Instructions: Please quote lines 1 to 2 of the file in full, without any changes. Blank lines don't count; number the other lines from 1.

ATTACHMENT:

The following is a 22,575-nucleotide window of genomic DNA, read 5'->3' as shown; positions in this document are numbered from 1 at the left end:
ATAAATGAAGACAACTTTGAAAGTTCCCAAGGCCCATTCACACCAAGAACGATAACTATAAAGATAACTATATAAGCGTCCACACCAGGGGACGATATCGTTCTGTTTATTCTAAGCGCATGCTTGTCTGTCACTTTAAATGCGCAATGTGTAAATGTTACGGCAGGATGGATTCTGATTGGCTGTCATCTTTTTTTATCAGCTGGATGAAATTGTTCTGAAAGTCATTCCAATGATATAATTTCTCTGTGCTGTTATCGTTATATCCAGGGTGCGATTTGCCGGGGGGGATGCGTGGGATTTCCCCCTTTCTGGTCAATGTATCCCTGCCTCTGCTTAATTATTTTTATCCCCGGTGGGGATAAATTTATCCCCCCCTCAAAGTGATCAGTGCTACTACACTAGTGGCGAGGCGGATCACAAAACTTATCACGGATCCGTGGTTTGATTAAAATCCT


The following is a 22,575-nucleotide window of genomic DNA, read 5'->3' as shown; positions in this document are numbered from 1 at the left end:
ATAAATGAAGACAACTTTGAAAGTTCCCAAGGCCCATTCACACCAAGAACGATAACTATAAAGATAACTATATAAGCGTCCACACCAGGGGACGATATCGTTCTGTTTATTCTAAGCGCATGCTTGTCTGTCACTTTAAATGCGCAATGTGTAAATGTTACGGCAGGATGGATTCTGATTGGCTGTCATCTTTTTTTATCAGCTGGATGAAATTGTTCTGAAAGTCATTCCAATGATATAATTTCTCTGTGCTGTTATCGTTATATCCAGGGTGCGATTTGCCGGGGGGGATGCGTGGGATTTCCCCCTTTCTGGTCAATGTATCCCTGCCTCTGCTTAATTATTTTTATCCCCGGTGGGGATAAATTTATCCCCCCCTCAAAGTGATCAGTGCTACTACACTAGTGGCGAGGCGGATCACAAAACTTATCACGGATCCGTGGTTTGATTAAAATCCT